This may have been the most epic blog post and photoshoot I’ve ever tackled. It’s my last post before Christmas, and I think it’s safe to say we’re going out with a bang this year! I hope my roundup inspires you to create your own vegan cookie board—big or small—this holiday season. If you make […]
Holiday cheer in New York City. (Photo: Marley White)
Almost any millennial can recall in detail scenes from Home Alone 2: Lost in New York. Many credit the film as their first introduction to Christmas in “The City That Never Sleeps,” and some even visit the Big Apple with hopes of retracing Kevin McCallister’s steps.
Where Indigenous languages are being spoken now in Canada. Scroll down for a closer look at this map and the country’s 12 Indigenous language families. (Map: Chris Brackley/Can Geo)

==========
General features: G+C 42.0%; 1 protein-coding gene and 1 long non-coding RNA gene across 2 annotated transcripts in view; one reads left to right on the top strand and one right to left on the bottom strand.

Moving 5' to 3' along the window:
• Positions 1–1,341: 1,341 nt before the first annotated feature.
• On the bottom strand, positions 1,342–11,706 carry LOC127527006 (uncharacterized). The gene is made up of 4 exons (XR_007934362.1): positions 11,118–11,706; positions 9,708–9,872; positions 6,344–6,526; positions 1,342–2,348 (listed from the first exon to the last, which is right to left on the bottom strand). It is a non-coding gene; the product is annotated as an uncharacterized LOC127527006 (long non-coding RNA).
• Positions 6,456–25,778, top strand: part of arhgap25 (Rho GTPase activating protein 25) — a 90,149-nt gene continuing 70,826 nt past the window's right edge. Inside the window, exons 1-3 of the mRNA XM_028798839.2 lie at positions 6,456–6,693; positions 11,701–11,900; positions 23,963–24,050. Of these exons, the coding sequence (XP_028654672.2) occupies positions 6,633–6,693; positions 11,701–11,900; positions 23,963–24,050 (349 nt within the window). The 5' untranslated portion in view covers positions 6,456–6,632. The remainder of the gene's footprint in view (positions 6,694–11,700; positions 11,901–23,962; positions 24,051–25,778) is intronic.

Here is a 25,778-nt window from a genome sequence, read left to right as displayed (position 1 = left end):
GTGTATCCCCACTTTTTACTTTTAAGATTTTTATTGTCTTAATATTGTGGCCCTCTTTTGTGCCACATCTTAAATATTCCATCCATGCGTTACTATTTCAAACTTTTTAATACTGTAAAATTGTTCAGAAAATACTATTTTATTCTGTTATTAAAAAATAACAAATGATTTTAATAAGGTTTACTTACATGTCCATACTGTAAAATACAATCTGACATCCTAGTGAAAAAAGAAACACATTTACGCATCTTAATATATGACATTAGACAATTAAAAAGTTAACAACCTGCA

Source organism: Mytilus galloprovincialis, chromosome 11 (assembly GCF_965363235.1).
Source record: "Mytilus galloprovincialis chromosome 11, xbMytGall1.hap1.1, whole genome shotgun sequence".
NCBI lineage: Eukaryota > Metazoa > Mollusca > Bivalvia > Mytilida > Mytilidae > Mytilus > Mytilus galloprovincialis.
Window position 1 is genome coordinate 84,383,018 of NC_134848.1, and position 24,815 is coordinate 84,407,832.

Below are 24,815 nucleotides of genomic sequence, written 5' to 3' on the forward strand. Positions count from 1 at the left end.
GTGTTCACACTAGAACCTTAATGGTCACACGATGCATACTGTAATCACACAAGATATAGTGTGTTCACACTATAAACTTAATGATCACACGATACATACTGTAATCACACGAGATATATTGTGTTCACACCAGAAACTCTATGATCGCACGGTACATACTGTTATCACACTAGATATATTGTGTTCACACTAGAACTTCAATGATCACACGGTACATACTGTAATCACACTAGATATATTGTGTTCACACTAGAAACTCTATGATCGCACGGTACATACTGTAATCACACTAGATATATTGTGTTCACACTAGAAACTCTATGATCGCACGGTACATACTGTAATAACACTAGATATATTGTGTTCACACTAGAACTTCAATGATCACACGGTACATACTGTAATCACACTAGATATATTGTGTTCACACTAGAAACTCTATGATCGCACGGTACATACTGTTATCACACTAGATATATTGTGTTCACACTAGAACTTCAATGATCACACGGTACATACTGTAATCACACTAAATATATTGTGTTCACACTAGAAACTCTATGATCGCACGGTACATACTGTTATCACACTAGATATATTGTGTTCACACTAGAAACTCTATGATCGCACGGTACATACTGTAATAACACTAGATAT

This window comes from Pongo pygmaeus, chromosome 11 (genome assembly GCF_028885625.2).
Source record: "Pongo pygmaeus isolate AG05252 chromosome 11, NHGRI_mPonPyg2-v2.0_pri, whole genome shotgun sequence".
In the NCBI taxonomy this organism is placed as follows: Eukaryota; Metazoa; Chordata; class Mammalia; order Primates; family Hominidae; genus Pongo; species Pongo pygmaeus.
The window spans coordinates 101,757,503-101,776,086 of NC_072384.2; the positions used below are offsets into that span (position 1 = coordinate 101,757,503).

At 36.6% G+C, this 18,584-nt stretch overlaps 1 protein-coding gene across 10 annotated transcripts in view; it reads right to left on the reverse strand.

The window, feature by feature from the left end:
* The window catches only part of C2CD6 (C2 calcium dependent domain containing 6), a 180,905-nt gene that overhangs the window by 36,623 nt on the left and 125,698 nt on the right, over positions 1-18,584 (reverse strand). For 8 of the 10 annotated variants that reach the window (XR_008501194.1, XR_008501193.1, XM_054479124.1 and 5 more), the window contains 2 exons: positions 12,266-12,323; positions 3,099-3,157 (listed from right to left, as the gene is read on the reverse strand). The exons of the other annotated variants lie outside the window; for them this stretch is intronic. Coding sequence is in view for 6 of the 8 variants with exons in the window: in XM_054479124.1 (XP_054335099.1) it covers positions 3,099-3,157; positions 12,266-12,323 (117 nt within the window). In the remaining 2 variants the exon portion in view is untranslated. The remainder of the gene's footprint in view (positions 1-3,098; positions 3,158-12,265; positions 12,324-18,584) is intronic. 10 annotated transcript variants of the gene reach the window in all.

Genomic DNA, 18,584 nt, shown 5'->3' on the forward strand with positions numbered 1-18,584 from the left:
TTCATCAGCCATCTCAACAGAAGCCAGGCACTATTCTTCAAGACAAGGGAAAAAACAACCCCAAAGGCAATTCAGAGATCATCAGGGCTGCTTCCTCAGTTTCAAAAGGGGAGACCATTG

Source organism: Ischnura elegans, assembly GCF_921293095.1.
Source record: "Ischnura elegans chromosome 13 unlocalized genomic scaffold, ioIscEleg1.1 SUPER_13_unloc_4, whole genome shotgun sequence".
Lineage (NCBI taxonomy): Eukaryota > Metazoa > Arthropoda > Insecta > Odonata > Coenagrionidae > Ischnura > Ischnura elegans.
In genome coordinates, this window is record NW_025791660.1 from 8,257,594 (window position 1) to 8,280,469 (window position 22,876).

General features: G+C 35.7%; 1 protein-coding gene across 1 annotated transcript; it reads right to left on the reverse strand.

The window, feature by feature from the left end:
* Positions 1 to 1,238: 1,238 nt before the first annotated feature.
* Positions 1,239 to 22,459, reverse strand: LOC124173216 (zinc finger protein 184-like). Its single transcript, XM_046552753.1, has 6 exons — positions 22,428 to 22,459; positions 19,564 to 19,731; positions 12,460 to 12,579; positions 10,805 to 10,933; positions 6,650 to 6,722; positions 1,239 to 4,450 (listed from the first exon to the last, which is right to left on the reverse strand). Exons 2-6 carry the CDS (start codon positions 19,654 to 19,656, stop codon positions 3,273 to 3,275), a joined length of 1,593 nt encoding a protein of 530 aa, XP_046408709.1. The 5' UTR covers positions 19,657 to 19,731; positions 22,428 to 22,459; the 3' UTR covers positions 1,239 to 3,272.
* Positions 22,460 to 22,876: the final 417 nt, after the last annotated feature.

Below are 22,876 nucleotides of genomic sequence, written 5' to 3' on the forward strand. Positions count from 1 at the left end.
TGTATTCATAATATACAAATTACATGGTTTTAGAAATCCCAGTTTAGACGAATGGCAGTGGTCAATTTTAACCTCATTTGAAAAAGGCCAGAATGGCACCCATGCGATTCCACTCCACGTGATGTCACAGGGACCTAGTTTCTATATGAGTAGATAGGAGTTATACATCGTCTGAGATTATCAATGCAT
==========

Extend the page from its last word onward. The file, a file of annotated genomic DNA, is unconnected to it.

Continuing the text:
These are the languages of the land beneath your feet.
The most recent Statistics Canada census data reveals the country’s Indigenous linguistic landscape, the places where 60 languages belonging to 12 overarching families — Inuit, 10 First Nations and Michif (Métis) — are being used now. Most of these have been spoken, and have been evolving, for thousands of years — far longer than English or French.
Documentary film “Bluefin” explores the mystery of why wild giant tuna will approach fishing boats and eat bait from a human hand. (Image courtesy National Film Board)
The documentary films The Cove and Blackfish brought global awareness to the plight of dolphins and killer whales, respectively; now, the team behind a new Canadian doc hopes their film will do the same for bluefin tuna.
Welcome to my second Christmas Home Tour! Yes. My second. But there’s a story behind it. I have a funny story to tell. This year we put up our Christmas tree, but we (I) broke from tradition and put up the flocked tree. We didn’t get a real tree like we’ve been doing for the past 20+ years, and oh man did I feel all the guilt. The kids were good sports and went along with it, but it just didn’t feel right. We went through the motions and decorated the tree while we watched Elf, just like we do […]